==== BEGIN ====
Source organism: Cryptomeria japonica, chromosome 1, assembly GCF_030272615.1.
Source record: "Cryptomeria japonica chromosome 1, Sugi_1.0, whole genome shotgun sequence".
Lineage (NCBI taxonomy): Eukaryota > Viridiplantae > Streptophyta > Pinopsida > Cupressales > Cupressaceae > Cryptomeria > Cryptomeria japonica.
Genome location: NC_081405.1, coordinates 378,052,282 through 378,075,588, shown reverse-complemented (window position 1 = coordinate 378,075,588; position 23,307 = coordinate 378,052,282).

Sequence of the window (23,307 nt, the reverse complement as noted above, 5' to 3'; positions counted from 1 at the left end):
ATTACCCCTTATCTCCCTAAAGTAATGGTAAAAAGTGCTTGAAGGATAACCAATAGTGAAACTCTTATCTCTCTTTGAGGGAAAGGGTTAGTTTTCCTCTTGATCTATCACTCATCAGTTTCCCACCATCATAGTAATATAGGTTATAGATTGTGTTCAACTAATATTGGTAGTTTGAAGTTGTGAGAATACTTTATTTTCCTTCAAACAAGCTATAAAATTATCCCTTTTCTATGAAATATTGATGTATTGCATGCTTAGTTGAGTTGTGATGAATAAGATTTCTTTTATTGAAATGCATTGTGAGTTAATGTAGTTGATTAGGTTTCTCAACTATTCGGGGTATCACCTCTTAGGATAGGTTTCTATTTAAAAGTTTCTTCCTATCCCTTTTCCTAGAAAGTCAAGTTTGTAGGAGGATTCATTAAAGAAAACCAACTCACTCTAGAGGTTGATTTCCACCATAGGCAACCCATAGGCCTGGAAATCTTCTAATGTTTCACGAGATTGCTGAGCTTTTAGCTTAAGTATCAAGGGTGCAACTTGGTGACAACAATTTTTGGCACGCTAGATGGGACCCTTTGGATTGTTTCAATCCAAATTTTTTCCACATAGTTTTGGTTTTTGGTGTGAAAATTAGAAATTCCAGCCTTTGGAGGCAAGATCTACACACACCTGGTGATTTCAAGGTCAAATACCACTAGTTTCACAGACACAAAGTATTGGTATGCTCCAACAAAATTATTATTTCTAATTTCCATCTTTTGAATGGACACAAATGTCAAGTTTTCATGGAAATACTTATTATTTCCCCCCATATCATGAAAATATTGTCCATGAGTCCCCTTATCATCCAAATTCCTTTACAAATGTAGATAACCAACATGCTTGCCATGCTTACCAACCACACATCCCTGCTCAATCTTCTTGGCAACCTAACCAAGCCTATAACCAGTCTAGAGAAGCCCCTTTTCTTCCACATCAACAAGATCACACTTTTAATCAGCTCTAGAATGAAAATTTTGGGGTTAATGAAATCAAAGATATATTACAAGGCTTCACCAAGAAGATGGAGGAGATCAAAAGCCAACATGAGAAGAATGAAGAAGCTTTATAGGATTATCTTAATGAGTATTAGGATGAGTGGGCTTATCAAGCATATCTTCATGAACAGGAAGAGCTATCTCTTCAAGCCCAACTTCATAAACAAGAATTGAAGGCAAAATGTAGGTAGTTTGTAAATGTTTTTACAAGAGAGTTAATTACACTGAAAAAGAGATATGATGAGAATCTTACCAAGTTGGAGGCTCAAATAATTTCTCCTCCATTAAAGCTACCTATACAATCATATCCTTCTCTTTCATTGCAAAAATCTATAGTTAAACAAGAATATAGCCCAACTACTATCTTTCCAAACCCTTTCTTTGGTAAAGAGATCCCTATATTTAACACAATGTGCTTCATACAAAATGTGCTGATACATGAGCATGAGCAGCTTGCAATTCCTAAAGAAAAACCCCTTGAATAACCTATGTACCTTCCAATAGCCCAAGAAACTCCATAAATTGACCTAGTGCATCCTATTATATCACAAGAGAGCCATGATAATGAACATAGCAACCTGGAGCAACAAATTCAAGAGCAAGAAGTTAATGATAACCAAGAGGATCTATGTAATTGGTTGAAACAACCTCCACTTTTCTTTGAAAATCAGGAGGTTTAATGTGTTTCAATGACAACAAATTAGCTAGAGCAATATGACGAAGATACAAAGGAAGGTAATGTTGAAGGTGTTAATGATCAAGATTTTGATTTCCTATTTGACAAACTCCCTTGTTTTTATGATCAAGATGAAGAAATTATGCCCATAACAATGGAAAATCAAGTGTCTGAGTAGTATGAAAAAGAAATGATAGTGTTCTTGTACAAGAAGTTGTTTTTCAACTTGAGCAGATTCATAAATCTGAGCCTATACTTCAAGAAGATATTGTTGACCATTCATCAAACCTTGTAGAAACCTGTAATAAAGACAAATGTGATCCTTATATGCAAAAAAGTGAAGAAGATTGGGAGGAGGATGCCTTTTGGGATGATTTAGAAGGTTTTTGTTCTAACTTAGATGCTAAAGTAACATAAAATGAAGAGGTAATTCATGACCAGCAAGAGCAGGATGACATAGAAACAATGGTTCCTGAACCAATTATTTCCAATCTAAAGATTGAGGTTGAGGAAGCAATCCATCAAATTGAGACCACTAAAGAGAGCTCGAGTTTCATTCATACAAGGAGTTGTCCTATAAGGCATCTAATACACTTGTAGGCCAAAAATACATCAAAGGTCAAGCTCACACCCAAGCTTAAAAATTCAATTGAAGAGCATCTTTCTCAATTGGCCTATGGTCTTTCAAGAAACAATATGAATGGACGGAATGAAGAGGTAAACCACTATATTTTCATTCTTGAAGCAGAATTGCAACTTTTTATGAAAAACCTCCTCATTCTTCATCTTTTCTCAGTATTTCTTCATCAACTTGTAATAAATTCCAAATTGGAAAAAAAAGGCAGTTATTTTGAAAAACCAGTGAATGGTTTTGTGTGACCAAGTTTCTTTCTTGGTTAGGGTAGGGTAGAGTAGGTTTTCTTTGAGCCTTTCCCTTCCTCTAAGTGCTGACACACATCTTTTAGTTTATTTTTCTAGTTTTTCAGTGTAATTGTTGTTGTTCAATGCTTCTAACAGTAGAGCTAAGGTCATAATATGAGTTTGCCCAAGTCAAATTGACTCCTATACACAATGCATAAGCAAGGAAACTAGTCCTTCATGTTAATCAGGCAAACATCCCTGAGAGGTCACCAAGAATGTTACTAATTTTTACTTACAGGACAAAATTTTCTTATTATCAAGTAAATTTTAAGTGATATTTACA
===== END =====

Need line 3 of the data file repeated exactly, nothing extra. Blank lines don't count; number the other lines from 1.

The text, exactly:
Lineage (NCBI taxonomy): Eukaryota > Viridiplantae > Streptophyta > Pinopsida > Cupressales > Cupressaceae > Cryptomeria > Cryptomeria japonica.